2013 Spring Performance

Saturday May 18, 2pm and 7pm at the beautiful Smothers Theater
on Pepperdine University campus in Malibu


“Being onstage and dancing for a real audience gives me the drive and strength to work hard all year.”

     — WSB Student
Serenade photo 2004

photo by Stephen Oderkirk

Each year, Westside Ballet of Santa Monica provides invaluable performing experiences for our students in a wide variety of ballets, allowing an exciting glimpse into the rewards of disciplined training. Such exposure was critical to Yvonne Mounsey’s own early ballet training, and as Founder of Westside Ballet, she gave generations of young dancers the same opportunities which continue today in her honor.

This year’s Spring Performance featured an excerpt from Balanchine’s exquisite Serenade – the first ballet he created in America. Because of Westside Ballet’s reputation for professional-quality performances, we were privileged to be granted permission from the Balanchine Trust® to perform part of this exclusive ballet.

Another highlight was Yvonne Mounsey’s own masterwork, Classical Symphony. Yvonne created this ballet more than 30 years ago and it has been danced by generations of Westside’s students (many of whom are now WSB faculty). Classical Symphony was Yvonne’s homage to Balanchine, and its enduring classicism has kept it in our repertoire since its creation.

Because both of these great ballets are neoclassical in style, the program was rounded out by a number of excerpts from classics such as Giselle and Coppélia. Our youngest students lit up the stage as nymphs and fairies in A Midsummer Night’s Dream.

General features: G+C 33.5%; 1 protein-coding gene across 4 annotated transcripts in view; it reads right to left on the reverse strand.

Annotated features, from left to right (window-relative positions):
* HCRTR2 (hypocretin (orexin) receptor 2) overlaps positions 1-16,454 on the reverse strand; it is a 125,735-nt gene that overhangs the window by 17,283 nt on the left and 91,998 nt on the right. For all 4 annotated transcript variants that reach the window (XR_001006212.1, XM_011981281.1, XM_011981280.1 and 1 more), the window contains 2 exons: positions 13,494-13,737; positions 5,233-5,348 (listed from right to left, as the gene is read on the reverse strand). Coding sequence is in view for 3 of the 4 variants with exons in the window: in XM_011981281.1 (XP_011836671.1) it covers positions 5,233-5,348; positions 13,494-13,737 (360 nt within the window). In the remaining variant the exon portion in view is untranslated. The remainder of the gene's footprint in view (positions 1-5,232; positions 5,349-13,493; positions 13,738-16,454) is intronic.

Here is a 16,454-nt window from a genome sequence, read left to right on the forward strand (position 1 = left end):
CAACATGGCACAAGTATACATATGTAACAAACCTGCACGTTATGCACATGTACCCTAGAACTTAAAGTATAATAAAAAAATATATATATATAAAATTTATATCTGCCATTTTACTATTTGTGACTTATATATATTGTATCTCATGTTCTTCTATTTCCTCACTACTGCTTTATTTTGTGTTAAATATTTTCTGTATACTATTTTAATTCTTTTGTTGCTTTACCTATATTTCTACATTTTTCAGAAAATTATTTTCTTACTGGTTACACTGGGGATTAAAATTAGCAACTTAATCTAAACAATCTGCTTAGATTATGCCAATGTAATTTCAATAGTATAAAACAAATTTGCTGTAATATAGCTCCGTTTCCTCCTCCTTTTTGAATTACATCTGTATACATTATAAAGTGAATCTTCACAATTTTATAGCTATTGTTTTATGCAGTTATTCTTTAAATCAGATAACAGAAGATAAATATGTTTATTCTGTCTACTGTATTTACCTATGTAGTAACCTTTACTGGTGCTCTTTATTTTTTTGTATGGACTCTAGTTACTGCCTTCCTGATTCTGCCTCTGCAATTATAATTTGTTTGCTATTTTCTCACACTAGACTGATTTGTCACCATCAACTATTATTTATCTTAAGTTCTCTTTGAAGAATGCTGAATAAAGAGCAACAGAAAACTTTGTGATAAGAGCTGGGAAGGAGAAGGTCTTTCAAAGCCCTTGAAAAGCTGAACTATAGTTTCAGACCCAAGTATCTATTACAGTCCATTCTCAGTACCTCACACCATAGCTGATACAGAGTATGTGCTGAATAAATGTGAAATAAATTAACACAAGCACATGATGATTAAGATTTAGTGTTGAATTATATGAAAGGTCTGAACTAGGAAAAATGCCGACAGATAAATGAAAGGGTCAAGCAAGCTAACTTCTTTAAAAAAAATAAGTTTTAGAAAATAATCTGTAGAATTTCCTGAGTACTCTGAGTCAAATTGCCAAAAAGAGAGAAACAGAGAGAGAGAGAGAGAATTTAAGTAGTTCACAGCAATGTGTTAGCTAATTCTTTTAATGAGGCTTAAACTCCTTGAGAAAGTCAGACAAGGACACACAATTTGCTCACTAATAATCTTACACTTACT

We’re also thrilled that Seth Belliston, who delighted our audiences in the recent performances of The Nutcracker, returned to dance the famous pas de deux from Act III of Don Quixote with our own Lucia Connolly!

Sweet Charity A Showstopper!

Jazz for Spring

photo by Todd Lechtick

Michele Bachar re-created a Bob Fosse piece from the 1966 musical Sweet Charity, called The Rich Man’s Frug (pronounced “froog”). The scene takes place in the Pompeii Club in New York City, where celebrities and high fashion snobs are dancing the latest dance craze. It is an energetic dance number in three movements: The Aloof, The Heavyweight, and The Big Finish.

Michele’s jazz students were excited to showcase Bob Fosse’s distinctive choreography, particularly his creative use of unusual poses, gestures, and arm movements. The Rich Man’s Frug is arguably one of the finest examples of Bob Fosse’s unique style, wit, and choreographic genius.

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